How or if I will be involved in aviation from now on is uncertain. Losing my identity as a pilot may suck much of the joy from the activity; hangar flying is fun, especially when one has an airplane and is making new adventures. But perhaps now talking about flying will seem a bit like talking about having sex. Worse still, maybe it will be like talking about having sex with a condom on! I’ll give it time. There are some obligations to fulfill around my EAA chapter’s annual summer fly-in event. Maybe interest in radio-controlled models will offer a new avenue. Maybe I’ll buy or build an ultralight and fly free of regulation; after all, just being airborne has always been a joy. Give it time. Give it time.

Now, I am thinking about the readers of this journal. From direct statements and hints, I suspect that many of you are no longer flying, or not much. For those of you who are still active, I beg of you: if you have a plane, and don’t fly it much, shame on you. Don’t let it rot, fly it! Split the cost of fuel or take in a partner, do whatever you have to do to make it possible to fly (that excludes felonious activity!). If you’re a renter, find a plane you like and fly as much has you can afford; maybe you can get a discount if you commit to a certain amount of time. If you are going to fly “someday,” let that someday be soon. You just never know how much time is left in which to do it.

I have some regrets about my involvement in aviation. Some people I knew have died in airplanes when it didn’t have to happen. I didn’t give as much back to aviation as it gave to me. I didn’t become as skilled a pilot as I wished, and I never took any aerobatic training. My tailwheel skills never came up to my standards, much less those of my instructors. But more than anything, I regret that I didn’t take up flying sooner (especially missing the chance to get my license very cheaply in the Army), and that I had such a long hiatus from flying due to job demands and moves. But enough of the view through the Retrospectoscope: the good vastly outweighs the bad and the regrettable.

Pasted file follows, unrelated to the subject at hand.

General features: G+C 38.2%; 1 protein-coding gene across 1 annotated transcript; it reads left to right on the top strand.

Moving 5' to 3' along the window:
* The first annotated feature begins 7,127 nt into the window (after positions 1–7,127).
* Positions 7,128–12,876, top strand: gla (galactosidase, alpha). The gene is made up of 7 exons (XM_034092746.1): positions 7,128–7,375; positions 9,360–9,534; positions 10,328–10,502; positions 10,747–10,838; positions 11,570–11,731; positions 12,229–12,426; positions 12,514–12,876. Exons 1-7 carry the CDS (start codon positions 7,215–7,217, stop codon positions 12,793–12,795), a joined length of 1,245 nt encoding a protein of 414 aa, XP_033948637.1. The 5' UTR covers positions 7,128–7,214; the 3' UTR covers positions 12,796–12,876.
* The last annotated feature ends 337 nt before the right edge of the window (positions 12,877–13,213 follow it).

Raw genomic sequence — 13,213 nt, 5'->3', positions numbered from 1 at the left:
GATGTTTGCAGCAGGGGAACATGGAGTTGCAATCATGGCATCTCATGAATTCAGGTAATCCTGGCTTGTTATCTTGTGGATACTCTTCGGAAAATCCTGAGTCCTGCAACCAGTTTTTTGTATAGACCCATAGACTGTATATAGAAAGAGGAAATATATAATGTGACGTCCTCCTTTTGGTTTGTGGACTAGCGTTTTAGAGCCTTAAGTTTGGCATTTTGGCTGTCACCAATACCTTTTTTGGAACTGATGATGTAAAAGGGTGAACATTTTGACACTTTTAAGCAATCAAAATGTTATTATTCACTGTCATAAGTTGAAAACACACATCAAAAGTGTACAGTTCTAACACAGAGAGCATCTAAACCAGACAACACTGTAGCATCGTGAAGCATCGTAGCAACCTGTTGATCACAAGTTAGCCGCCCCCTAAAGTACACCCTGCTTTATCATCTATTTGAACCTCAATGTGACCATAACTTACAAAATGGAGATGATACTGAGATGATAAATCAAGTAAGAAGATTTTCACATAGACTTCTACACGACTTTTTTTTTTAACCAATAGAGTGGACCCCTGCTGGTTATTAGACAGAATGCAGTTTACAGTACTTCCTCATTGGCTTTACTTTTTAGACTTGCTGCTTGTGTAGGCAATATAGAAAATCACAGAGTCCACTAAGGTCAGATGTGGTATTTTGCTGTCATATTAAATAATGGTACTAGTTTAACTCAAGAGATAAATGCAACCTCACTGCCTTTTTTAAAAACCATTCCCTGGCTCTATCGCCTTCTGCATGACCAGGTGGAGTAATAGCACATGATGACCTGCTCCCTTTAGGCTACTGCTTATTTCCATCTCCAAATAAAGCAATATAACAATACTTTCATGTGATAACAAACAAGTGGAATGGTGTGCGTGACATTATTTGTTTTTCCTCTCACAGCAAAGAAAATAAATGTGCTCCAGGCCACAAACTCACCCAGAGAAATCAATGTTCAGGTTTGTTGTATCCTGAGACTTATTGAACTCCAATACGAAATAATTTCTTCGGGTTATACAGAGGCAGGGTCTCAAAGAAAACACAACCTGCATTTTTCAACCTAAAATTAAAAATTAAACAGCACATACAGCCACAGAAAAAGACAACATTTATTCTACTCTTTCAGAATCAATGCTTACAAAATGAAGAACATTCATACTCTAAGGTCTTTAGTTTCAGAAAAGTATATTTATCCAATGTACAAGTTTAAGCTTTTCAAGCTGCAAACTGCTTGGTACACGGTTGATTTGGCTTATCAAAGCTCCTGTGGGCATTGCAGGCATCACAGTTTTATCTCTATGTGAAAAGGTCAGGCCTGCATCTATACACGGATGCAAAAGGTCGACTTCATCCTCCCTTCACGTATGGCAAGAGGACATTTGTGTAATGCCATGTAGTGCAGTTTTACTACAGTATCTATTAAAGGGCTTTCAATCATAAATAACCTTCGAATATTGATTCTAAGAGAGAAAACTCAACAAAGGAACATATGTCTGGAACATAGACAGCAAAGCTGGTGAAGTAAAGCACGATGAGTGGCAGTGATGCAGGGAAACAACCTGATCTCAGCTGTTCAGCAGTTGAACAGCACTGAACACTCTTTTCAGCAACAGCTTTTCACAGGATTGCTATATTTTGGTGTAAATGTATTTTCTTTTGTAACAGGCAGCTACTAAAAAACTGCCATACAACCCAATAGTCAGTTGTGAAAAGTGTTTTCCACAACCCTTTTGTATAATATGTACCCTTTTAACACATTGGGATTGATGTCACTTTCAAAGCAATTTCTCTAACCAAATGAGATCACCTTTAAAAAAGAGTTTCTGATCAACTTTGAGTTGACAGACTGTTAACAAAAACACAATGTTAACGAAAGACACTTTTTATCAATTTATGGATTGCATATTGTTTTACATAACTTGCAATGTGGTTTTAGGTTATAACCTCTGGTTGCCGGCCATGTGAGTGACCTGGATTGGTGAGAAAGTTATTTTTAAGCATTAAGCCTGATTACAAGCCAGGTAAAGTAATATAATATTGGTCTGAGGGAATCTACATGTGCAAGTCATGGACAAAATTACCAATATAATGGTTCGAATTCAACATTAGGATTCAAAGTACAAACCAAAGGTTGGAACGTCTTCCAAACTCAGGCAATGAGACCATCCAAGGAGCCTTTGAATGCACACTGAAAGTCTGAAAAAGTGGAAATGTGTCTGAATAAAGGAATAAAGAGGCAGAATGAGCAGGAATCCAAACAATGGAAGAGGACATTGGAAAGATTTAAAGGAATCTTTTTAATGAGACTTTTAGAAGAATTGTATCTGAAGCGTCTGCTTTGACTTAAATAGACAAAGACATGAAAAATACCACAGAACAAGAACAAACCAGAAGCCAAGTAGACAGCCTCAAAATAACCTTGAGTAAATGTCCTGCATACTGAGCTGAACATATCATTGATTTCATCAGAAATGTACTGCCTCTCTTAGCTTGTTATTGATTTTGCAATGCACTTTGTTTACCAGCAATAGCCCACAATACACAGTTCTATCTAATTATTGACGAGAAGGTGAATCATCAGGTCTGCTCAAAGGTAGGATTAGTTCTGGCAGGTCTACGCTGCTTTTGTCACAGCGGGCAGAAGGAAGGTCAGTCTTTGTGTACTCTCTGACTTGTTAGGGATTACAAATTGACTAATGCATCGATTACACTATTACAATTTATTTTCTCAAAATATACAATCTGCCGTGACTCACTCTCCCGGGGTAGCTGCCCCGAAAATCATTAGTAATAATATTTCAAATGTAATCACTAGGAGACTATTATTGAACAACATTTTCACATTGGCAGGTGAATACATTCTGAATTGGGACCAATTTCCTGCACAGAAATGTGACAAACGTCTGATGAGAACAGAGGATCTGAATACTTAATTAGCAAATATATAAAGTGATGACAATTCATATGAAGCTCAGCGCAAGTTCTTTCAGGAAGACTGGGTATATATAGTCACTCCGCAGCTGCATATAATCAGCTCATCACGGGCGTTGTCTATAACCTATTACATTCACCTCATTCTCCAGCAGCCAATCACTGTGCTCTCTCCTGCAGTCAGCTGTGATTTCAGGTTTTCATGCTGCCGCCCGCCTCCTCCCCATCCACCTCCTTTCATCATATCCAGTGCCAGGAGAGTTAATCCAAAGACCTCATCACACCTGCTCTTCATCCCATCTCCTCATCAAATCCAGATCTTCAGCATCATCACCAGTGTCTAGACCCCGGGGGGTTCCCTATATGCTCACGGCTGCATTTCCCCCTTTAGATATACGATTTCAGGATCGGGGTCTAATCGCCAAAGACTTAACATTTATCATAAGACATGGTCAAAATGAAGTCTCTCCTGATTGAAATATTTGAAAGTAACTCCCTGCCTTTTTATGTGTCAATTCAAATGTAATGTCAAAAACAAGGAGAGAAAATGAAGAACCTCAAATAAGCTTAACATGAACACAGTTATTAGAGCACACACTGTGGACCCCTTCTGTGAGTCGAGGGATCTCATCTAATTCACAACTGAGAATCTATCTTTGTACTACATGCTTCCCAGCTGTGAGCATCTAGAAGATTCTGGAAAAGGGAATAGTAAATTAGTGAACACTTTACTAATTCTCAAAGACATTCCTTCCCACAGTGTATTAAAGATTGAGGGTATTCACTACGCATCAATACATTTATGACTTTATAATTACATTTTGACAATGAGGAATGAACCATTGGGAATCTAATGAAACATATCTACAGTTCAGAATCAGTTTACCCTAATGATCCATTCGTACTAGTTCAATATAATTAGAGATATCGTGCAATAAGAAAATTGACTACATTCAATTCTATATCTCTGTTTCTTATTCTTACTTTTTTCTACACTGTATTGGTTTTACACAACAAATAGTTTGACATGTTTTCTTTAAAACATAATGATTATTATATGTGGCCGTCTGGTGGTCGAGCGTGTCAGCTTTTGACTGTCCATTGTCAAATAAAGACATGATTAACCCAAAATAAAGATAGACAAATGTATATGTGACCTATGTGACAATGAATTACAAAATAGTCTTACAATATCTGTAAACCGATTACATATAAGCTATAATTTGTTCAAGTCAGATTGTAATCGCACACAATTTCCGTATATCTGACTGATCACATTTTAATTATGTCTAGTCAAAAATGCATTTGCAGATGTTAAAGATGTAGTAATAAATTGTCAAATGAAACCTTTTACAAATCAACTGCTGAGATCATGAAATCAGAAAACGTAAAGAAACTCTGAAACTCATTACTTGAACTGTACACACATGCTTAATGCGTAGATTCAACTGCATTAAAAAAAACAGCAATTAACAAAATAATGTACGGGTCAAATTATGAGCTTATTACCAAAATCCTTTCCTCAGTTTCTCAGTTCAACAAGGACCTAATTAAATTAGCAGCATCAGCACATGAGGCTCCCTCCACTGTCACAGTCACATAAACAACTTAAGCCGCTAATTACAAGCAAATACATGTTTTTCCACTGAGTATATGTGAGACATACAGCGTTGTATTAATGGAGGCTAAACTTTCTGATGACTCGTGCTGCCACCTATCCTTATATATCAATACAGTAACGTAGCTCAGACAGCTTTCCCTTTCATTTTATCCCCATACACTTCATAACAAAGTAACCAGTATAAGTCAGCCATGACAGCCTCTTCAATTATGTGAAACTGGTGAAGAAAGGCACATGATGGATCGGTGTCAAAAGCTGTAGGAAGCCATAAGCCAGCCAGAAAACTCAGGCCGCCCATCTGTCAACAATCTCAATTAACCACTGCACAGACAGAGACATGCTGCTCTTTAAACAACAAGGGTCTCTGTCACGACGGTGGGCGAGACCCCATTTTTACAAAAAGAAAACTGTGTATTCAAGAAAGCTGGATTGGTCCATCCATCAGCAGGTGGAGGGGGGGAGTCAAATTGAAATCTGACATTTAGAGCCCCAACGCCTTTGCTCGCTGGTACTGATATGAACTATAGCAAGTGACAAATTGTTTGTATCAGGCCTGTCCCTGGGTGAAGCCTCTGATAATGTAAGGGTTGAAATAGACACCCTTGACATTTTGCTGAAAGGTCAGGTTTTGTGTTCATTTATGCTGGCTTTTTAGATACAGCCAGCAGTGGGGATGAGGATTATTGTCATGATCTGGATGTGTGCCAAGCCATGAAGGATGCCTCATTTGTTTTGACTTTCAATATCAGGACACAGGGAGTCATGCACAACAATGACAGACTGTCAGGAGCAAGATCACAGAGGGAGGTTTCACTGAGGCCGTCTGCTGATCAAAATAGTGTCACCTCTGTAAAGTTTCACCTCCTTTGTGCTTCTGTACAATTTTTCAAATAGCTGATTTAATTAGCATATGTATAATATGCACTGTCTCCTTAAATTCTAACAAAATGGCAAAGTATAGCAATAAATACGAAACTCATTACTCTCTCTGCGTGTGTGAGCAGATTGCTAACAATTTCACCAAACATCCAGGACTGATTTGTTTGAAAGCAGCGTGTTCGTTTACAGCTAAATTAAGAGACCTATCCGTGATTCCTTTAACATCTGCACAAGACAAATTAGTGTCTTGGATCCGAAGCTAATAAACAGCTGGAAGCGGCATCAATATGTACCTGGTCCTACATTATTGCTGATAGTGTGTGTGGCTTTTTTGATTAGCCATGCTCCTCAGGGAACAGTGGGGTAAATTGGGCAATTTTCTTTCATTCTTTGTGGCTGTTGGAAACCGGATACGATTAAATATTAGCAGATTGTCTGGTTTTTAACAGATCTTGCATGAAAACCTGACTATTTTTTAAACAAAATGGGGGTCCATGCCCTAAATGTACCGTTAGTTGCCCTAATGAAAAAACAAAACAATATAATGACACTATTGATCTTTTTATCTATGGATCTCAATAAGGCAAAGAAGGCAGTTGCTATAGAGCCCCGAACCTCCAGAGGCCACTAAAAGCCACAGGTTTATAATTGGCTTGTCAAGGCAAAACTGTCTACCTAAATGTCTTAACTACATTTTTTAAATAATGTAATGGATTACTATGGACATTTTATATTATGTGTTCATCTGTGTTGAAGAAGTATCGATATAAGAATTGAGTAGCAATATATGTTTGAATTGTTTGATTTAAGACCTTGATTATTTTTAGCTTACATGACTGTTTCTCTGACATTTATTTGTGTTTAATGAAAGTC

I hope those of you with some gray hair (or simply some hair!) who are still flying will spend some time thinking about your future, even as you enjoy the present. Richard Collins has set us a good example. Your time will come, and you need to think about how and when you will draw the line, and how you will handle being an “ex.” Ask yourself the question I posed in the second paragraph. Please do not be one of those pilots long past his sell-by date who fudges his medical application, or flies without a medical when one is required, or foolishly flies beyond his or her own mental, physical, training, or health limitations. If you are going to be only looking up at airplanes, let it be from the green side of the grass.

As Paul Poberezny famously said many times, “I came to aviation for the airplanes, and stayed for the people.” Still… three-niner-six-seven-Lima and three-one-five-four-Echo, I’ll never forget you. Thanks for the ride.


Originally published at airfactsjournal.com on May 28, 2015.